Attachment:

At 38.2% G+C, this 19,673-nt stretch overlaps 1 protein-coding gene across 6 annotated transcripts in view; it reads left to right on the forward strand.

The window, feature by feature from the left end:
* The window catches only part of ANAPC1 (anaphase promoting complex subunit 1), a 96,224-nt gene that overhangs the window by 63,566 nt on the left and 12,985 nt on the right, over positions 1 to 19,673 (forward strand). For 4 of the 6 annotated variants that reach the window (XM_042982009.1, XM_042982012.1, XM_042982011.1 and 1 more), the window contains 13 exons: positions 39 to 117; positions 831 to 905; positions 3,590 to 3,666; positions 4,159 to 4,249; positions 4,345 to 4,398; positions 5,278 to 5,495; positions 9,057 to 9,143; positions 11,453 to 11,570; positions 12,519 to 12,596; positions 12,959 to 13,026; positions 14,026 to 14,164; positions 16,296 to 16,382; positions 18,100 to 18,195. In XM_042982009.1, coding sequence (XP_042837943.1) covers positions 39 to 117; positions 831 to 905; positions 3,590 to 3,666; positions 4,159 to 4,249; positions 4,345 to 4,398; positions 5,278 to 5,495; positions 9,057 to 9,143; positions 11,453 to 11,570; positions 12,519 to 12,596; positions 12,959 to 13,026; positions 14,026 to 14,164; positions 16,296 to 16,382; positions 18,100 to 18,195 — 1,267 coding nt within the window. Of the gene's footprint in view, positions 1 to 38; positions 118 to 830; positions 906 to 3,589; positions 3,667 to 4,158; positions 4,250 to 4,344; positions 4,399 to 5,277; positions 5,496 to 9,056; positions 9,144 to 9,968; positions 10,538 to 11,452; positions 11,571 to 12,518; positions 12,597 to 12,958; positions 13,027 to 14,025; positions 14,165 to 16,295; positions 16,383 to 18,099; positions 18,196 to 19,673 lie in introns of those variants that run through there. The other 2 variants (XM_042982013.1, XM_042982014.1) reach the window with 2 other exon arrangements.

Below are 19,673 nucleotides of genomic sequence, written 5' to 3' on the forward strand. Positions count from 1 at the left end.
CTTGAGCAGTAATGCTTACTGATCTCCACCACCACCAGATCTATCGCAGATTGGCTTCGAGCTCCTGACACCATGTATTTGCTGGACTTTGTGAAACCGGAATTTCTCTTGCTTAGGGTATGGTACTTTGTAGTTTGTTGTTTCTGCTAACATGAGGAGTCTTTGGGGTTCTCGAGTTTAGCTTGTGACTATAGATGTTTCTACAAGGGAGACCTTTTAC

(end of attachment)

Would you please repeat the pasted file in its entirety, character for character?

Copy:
At 38.2% G+C, this 19,673-nt stretch overlaps 1 protein-coding gene across 6 annotated transcripts in view; it reads left to right on the forward strand.

The window, feature by feature from the left end:
* The window catches only part of ANAPC1 (anaphase promoting complex subunit 1), a 96,224-nt gene that overhangs the window by 63,566 nt on the left and 12,985 nt on the right, over positions 1 to 19,673 (forward strand). For 4 of the 6 annotated variants that reach the window (XM_042982009.1, XM_042982012.1, XM_042982011.1 and 1 more), the window contains 13 exons: positions 39 to 117; positions 831 to 905; positions 3,590 to 3,666; positions 4,159 to 4,249; positions 4,345 to 4,398; positions 5,278 to 5,495; positions 9,057 to 9,143; positions 11,453 to 11,570; positions 12,519 to 12,596; positions 12,959 to 13,026; positions 14,026 to 14,164; positions 16,296 to 16,382; positions 18,100 to 18,195. In XM_042982009.1, coding sequence (XP_042837943.1) covers positions 39 to 117; positions 831 to 905; positions 3,590 to 3,666; positions 4,159 to 4,249; positions 4,345 to 4,398; positions 5,278 to 5,495; positions 9,057 to 9,143; positions 11,453 to 11,570; positions 12,519 to 12,596; positions 12,959 to 13,026; positions 14,026 to 14,164; positions 16,296 to 16,382; positions 18,100 to 18,195 — 1,267 coding nt within the window. Of the gene's footprint in view, positions 1 to 38; positions 118 to 830; positions 906 to 3,589; positions 3,667 to 4,158; positions 4,250 to 4,344; positions 4,399 to 5,277; positions 5,496 to 9,056; positions 9,144 to 9,968; positions 10,538 to 11,452; positions 11,571 to 12,518; positions 12,597 to 12,958; positions 13,027 to 14,025; positions 14,165 to 16,295; positions 16,383 to 18,099; positions 18,196 to 19,673 lie in introns of those variants that run through there. The other 2 variants (XM_042982013.1, XM_042982014.1) reach the window with 2 other exon arrangements.

Below are 19,673 nucleotides of genomic sequence, written 5' to 3' on the forward strand. Positions count from 1 at the left end.
CTTGAGCAGTAATGCTTACTGATCTCCACCACCACCAGATCTATCGCAGATTGGCTTCGAGCTCCTGACACCATGTATTTGCTGGACTTTGTGAAACCGGAATTTCTCTTGCTTAGGGTATGGTACTTTGTAGTTTGTTGTTTCTGCTAACATGAGGAGTCTTTGGGGTTCTCGAGTTTAGCTTGTGACTATAGATGTTTCTACAAGGGAGACCTTTTAC